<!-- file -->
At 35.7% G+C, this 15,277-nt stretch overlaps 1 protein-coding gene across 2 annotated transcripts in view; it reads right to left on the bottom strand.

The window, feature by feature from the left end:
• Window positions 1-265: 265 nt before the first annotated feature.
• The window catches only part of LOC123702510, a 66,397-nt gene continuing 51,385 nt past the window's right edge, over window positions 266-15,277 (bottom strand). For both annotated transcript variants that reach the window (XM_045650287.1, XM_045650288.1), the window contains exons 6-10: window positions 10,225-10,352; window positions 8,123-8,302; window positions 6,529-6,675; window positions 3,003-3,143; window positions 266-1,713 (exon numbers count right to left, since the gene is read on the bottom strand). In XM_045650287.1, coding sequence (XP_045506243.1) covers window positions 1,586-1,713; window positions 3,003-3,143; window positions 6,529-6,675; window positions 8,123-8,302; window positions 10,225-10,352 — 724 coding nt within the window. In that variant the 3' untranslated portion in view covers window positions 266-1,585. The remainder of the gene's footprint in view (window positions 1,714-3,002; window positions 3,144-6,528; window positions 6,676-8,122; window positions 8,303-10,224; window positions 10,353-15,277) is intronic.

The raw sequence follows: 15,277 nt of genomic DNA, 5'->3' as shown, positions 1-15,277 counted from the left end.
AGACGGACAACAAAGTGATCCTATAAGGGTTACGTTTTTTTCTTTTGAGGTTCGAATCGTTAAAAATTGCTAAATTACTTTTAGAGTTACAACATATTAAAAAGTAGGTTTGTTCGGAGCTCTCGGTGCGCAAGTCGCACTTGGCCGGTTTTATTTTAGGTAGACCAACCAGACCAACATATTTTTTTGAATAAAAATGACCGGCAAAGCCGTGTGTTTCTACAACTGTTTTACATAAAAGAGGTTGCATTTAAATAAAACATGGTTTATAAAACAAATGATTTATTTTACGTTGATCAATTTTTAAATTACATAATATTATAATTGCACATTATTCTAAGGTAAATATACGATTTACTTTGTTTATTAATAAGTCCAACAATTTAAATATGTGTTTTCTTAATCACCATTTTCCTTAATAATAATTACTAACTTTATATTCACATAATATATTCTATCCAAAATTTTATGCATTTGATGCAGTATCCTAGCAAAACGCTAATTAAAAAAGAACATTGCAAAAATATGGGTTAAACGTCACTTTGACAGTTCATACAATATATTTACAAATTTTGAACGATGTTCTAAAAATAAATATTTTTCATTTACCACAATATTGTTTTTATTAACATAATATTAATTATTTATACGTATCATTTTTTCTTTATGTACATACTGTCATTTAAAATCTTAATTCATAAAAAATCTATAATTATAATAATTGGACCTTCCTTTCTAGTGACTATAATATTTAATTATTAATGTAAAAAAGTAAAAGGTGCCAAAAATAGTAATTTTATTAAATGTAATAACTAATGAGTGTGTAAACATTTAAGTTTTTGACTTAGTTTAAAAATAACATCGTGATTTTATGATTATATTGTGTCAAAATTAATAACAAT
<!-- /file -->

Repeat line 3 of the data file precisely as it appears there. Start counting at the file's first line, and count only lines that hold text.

• Window positions 1-265: 265 nt before the first annotated feature.